l claim: ll. A frequency converter circuit comprising: a first transistor;

for supplying an input signal having a frequency f, to the base of said first transistor; second and third transistors the emitters of which are connected in common to the collector of said first transistor; a local oscillation frequency resonance circuit turned tuned to a frequency of f and coupled between the collector and the base of said second transistor in feed back relation to form a local oscillator; and output means coupled to the collector of said third transistor for obtaining an output signal having a difference frequency between said input signal frequency f and said local oscillation frequency f 2. A frequency converter circuit according to claim 1, wherein said local oscillation frequency resonance circuit is connected to the base of said second transistor and coupled to the collector thereof.

3. A frequency converter circuit according to claim 1, wherein said local oscillation frequency resonance circuit is connected to the collector of said second transistor and coupled to the base thereof.

i. A frequency converter circuit according to claim 1, wherein a capacitor is connected between the base of said third transistor and ground, whereby the base of said third transistor is grounded with respect to AC signals.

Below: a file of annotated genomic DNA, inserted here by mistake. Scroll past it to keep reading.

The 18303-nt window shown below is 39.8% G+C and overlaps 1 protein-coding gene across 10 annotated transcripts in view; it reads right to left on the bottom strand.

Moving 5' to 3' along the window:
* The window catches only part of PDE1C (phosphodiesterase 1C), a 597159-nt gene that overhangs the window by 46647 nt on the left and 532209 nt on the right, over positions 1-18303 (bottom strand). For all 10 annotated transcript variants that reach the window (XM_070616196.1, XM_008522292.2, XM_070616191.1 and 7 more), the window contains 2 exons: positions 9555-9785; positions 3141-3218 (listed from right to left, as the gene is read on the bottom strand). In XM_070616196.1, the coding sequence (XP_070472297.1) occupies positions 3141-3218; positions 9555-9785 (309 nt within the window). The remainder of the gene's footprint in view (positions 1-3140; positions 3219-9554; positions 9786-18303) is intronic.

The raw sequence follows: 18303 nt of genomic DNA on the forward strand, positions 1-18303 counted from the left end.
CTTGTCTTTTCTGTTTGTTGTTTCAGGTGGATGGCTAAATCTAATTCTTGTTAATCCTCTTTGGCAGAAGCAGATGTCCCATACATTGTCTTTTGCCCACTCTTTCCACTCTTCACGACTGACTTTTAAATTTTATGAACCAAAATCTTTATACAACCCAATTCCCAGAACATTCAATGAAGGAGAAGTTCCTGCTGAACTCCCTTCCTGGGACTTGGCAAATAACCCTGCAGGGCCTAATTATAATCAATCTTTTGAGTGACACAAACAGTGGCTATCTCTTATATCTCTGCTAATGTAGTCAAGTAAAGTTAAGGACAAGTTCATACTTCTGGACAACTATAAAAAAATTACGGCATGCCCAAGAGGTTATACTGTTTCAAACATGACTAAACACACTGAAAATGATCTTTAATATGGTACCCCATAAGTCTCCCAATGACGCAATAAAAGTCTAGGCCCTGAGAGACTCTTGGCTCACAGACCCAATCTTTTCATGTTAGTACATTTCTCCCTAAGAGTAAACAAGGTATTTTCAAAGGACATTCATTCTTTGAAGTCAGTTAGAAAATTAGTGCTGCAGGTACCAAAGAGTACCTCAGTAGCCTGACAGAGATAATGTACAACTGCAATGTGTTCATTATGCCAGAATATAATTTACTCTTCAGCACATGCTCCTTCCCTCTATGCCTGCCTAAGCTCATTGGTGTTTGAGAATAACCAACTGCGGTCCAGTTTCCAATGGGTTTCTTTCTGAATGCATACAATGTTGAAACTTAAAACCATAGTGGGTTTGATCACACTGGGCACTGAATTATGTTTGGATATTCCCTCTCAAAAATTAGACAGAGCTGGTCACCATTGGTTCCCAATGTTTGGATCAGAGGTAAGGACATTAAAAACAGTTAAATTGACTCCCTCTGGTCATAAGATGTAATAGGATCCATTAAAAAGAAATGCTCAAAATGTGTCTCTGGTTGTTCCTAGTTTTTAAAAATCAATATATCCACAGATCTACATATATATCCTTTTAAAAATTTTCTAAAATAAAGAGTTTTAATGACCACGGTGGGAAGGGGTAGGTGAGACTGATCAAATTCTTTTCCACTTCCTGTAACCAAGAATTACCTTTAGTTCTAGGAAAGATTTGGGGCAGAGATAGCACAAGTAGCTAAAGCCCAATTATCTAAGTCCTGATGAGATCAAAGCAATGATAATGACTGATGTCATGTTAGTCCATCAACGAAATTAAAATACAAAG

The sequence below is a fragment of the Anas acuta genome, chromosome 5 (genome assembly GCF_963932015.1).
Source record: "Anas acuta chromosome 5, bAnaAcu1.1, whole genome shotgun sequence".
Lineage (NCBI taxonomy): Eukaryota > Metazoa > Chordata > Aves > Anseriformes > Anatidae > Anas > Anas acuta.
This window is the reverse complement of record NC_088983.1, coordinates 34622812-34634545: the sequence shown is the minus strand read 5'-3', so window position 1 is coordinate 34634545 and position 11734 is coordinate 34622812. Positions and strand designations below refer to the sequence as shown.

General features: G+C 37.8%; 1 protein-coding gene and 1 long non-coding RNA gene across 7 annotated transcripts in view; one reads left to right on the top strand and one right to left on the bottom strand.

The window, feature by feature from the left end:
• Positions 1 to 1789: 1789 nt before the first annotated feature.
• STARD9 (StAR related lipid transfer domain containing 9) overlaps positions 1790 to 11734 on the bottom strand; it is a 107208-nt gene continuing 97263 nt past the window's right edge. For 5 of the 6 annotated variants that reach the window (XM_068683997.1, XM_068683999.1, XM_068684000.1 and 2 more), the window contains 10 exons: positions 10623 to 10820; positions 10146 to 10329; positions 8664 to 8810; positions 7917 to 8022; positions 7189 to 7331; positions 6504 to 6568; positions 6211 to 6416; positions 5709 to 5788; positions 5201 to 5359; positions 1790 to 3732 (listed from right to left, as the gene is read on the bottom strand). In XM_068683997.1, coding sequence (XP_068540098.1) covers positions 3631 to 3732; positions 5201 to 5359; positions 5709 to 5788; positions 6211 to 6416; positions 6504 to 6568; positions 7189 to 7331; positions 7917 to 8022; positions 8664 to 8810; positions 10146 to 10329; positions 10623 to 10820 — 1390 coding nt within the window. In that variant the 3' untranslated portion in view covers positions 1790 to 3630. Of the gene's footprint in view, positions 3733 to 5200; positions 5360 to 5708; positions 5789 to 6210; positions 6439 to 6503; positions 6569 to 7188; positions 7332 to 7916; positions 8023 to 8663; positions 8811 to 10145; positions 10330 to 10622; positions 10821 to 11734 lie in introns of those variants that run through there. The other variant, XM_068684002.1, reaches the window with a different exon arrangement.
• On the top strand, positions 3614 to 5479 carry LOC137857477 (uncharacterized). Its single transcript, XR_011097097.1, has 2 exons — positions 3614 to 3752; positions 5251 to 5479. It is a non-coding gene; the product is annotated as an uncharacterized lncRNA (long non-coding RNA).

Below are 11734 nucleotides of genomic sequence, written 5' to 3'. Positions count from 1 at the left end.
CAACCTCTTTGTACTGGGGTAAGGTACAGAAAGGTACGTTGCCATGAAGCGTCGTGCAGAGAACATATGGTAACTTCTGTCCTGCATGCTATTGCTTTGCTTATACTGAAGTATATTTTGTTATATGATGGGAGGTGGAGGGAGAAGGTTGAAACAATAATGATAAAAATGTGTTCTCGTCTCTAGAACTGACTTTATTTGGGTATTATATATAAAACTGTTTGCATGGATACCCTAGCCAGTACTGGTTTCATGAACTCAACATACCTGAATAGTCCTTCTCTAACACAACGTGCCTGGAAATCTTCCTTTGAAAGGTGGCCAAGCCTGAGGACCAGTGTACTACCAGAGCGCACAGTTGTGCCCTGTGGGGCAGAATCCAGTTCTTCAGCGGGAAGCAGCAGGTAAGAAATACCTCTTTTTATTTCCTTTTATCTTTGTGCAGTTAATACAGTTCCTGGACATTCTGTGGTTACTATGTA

5. A frequency converter circuit according to claim 1, further including means for supplying a DC voltage between the emitter of said first transistor and the collectors of said second and third transistors and for supplying a DC voltage to the bases of said second and third transistors, respectively.

Patent Citations
Cited PatentFiling datePublication dateApplicantTitle
US3219934 *Sep 25, 1962Nov 23, 1965Meguer V KalfaianFrequency conversion system
US3284713 *Mar 26, 1963Nov 8, 1966Motorola IncEmitter coupled high frequency amplifier
Referenced by
Citing PatentFiling datePublication dateApplicantTitle
US4058771 *Oct 22, 1976Nov 15, 1977Sony CorporationDouble-balanced frequency converter
US4130765 *May 31, 1977Dec 19, 1978Rafi ArakelianLow supply voltage frequency multiplier with common base transistor amplifier
US4268916 *Nov 13, 1978May 19, 1981Tokyo Shibaura Denki Kabushiki KaishaFrequency converting circuit
US5036288 *Sep 14, 1990Jul 30, 1991U.S. Philips CorporationCircuit arrangement for clock recovery
US5192875 *Nov 4, 1991Mar 9, 1993Motorola, Inc.Analog frequency divider utilizing two amplifiers and a LC resonant circuit
EP0120543A1 *Mar 26, 1984Oct 3, 1984Philips Electronics N.V.Tunable receiver input circuit
EP0148520A1 *Nov 26, 1984Jul 17, 1985Philips Electronics N.V.Oscillator circuit
Classifications
U.S. Classification327/113, 455/323, 455/318
International ClassificationH03D7/00, H03D7/12
Cooperative ClassificationH03D7/12
European ClassificationH03D7/12